Through four games of the Dallas Stars’ 2015-16 campaign, it’s difficult to put a finger on exactly what this team is. When the men in victory green collapsed in Colorado after a strong opener, early-season overreactions began to surface among a fan base that had been fed nothing but hype coming out of the offseason. However, the Stars have begun to assert their identity within head coach Lindy Ruff’s system and put away games that may have turned into disasters in years past, putting Edmonton down at home after two deflections knotted that game at two goals apiece and holding off a Tampa Bay advance in the third period of a game Dallas led 4-1.
While it may come as no surprise to some that the club is trending in the right direction using a commitment to team defense, depth scoring and good goaltending, there have certainly been some surprises through the Stars opening four contests, both good and bad.
Let’s count down the top five:
Lehtonen Solid in the Face of Pressure from Niemi
Coming into the 2015-16 season, one of the biggest question marks on the Stars’ roster sat squarely above the two goaltenders, Antti Niemi and Kari Lehtonen. After a preseason in which Lehtonen struggled and Niemi did enough to earn the opening night start, Niemi pitched a shutout in the Stars’ 3-0 defeat of Pittsburgh.
However, a poor game by the Stars in Colorado and a lackluster performance from Niemi opened the door for Lehtonen to reassert himself, and he’s taken advantage.
In two games, Lehtonen is 2-0 with a .918 save percentage and an assist. The numbers don’t tell the whole story, either; Lehtonen made an incredible save on a Nail Yakupov breakaway in the Edmonton game that turned into the eventual game-winning goal at the other end for the Stars. In Thursday night’s tilt in Tampa, Lehtonen made several more key saves, including a point-blank glove stop following a John Klingberg turnover on the doorstep.
Lehtonen, who had an extremely down year last season, can still be an above-average NHL goaltender, especially behind an improved defense. Whether he’s responding to the push from Niemi or simply returning to form, a duo of Niemi and Lehtonen playing well between the pipes can mean nothing but good things for a team that longed for solid netminding last season.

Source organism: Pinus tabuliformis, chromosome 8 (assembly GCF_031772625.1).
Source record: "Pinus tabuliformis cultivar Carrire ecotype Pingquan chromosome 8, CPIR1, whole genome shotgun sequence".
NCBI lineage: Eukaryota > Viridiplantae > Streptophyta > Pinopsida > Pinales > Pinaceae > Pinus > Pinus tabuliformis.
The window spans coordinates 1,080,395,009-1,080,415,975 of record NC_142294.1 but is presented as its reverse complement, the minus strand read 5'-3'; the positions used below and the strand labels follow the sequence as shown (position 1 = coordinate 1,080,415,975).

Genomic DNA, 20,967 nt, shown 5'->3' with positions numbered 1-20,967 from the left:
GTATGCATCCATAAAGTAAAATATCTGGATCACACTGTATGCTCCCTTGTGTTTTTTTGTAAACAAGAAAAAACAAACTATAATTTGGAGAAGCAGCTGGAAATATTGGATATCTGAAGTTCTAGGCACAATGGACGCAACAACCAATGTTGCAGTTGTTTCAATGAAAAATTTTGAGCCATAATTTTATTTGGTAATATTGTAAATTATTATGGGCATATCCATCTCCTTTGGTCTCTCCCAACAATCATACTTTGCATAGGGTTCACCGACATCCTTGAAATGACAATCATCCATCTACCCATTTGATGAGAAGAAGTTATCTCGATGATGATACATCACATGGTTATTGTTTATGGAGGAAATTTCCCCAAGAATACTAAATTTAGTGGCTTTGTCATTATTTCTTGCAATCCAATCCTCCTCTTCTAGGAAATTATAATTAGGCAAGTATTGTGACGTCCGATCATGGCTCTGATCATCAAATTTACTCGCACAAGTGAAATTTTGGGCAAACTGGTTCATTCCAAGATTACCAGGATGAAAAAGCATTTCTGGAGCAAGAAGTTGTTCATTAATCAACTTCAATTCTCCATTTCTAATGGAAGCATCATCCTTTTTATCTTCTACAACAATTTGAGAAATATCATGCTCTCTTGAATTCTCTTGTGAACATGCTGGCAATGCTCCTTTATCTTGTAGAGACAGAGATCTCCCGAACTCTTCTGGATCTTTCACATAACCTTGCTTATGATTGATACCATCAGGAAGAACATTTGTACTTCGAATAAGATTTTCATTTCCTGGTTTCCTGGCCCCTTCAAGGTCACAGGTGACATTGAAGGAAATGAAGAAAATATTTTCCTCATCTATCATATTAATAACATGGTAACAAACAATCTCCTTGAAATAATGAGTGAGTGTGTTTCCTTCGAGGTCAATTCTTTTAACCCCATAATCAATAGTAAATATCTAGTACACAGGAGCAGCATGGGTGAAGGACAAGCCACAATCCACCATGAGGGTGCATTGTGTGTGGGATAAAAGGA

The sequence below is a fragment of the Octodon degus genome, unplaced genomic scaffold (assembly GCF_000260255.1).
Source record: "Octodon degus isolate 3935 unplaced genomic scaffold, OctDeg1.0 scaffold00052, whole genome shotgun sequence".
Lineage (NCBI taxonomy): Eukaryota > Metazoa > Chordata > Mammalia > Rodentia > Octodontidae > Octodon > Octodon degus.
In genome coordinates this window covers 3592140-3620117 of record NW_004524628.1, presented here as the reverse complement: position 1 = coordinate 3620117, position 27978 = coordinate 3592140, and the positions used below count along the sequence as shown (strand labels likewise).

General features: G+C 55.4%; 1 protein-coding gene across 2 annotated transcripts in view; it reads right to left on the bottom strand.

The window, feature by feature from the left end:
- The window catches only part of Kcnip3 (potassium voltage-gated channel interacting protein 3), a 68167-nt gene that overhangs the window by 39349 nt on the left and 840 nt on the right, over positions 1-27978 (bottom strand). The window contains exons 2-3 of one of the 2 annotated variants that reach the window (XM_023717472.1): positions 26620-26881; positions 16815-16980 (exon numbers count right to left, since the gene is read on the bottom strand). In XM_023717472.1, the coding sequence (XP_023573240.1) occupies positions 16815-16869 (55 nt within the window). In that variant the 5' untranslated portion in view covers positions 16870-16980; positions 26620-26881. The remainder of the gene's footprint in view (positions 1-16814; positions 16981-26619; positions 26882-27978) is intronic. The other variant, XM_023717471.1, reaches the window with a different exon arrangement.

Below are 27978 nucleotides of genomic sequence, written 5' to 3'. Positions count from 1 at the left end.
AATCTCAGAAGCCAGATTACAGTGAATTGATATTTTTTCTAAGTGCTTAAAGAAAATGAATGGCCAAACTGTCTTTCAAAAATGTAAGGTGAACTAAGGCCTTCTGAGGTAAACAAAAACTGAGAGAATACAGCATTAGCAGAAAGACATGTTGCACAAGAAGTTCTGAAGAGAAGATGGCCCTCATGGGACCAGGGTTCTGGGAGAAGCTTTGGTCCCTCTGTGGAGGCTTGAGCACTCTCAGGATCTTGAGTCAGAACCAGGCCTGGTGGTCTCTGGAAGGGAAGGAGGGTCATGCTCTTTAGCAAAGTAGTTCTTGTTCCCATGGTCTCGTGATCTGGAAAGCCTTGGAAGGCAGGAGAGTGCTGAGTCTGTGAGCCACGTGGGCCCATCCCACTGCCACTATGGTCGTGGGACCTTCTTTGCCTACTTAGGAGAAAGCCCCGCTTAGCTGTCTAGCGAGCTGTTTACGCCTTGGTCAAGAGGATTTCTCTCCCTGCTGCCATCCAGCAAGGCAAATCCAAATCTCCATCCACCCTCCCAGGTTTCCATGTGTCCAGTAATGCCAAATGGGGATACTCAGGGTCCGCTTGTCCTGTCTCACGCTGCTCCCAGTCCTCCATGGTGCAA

Klingberg Shows Signs of Being Human
In 2014-15, defenseman John Klingberg was a revelation for the Stars. He received serious support for the Calder Trophy, and had one of the best seasons a Dallas rookie d-man has ever had. Coming into this season with a brand-new, seven-year contract, hopes were high that he had nowhere to go but up.
While he hasn’t been head-scratchingly awful, Klingberg has definitely been human. Playing alongside Alex Goligoski, the young blueliner has chipped in with two assists, but has also had some very shaky moments in his own zone and coughed up some ugly giveaways.
While it isn’t time to panic and it’s likely these are just signs of a still-young player going through some growing pains, Klingberg needs to kick it into gear and return to playing like the burgeoning superstar Stars fans saw last season. Expectations may be extremely high for a second-year man, but he’s proven he has the ability.
Nichushkin Unsteady, Working with Extremely Short Leash
After playing just two games (and recording no points and just five shots), Val Nichushkin has been a healthy scratch in each of the Stars’ last two games. He appeared timid, unsteady and slow in his time this season, often taking big hits and seeming a step behind every play.
While it was almost a certainty that the young Russian would have some rust to knock off, not many expected this level on non-production, or the reaction Ruff would have to it. He was patient with Nichushkin during his rookie campaign, but it seems as if the time for patience is over. With a team on the rise and full of offensive talent, players will have to pull their weight or be left behind.